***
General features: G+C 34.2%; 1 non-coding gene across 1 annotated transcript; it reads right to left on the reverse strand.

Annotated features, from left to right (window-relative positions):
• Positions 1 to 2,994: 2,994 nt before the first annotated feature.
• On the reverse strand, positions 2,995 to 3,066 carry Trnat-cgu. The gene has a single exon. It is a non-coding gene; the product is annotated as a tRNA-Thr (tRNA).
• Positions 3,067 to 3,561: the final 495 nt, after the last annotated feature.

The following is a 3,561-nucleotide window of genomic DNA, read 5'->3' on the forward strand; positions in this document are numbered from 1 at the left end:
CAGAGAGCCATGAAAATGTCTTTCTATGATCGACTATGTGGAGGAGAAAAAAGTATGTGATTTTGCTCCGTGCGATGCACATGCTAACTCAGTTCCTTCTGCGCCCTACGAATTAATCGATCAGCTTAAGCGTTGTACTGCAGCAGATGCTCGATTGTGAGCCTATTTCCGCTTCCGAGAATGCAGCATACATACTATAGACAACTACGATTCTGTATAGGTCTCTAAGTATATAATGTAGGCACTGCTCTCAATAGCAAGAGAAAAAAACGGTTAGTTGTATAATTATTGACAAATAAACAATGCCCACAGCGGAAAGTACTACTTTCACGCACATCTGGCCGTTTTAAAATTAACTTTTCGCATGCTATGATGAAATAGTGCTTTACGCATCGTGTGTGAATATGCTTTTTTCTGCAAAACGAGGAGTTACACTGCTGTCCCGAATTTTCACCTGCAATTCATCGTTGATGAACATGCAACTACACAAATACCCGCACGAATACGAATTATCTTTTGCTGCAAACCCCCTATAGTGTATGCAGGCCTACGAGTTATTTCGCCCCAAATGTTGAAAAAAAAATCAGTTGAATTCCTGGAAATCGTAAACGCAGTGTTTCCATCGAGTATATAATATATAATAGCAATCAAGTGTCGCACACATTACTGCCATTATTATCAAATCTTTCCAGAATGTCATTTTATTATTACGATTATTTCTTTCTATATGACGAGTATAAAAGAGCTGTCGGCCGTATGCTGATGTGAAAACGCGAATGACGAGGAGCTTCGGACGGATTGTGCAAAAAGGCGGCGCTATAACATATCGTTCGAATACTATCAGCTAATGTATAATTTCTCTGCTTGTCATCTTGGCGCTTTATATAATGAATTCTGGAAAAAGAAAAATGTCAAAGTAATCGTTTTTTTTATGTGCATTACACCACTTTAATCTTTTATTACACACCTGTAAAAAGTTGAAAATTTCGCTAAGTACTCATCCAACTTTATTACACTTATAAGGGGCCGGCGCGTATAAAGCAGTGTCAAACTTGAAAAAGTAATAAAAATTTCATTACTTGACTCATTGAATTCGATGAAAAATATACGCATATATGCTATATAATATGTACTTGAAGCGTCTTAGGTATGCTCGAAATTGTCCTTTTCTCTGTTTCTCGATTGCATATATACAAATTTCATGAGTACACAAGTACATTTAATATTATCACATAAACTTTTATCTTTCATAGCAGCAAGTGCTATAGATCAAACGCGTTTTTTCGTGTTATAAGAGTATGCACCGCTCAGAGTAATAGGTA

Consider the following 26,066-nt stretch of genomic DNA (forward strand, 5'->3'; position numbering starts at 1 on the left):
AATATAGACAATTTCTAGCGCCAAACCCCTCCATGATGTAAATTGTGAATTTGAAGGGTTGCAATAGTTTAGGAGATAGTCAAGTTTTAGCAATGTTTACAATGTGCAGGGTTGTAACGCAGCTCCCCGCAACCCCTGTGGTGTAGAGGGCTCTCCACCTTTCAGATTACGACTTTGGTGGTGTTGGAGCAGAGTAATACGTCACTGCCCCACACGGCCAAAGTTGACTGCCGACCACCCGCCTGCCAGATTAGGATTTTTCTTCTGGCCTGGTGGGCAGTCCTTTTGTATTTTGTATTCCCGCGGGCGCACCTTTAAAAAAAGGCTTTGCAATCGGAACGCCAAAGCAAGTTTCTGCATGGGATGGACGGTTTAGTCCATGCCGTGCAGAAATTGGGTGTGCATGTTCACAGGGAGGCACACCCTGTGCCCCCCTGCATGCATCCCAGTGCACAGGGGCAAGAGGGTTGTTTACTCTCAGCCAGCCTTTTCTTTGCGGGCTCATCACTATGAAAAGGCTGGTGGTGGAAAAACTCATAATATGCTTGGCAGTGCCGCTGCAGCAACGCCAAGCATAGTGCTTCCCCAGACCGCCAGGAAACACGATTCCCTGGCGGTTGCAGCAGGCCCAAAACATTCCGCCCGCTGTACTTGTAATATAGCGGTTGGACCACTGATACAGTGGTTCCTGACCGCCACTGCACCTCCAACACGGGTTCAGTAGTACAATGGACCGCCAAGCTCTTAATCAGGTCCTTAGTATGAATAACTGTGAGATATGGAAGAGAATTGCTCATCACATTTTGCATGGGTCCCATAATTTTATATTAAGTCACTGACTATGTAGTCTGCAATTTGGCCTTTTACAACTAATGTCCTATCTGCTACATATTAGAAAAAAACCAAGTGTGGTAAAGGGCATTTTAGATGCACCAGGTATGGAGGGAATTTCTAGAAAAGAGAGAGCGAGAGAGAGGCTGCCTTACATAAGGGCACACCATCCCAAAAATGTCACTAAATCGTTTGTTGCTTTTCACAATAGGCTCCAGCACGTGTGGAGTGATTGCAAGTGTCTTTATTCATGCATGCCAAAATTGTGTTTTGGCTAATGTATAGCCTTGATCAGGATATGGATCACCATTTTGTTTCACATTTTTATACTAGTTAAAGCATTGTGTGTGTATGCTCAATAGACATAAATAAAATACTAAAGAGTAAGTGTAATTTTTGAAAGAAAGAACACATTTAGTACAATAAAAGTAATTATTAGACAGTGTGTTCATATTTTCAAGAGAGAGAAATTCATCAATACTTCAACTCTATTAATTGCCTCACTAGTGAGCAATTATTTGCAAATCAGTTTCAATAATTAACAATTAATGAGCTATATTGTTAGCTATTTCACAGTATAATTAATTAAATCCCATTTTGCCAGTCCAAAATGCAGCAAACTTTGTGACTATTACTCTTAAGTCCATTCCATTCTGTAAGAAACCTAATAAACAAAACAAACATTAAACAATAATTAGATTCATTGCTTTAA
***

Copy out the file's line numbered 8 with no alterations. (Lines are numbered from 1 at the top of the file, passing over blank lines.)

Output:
Consider the following 26,066-nt stretch of genomic DNA (forward strand, 5'->3'; position numbering starts at 1 on the left):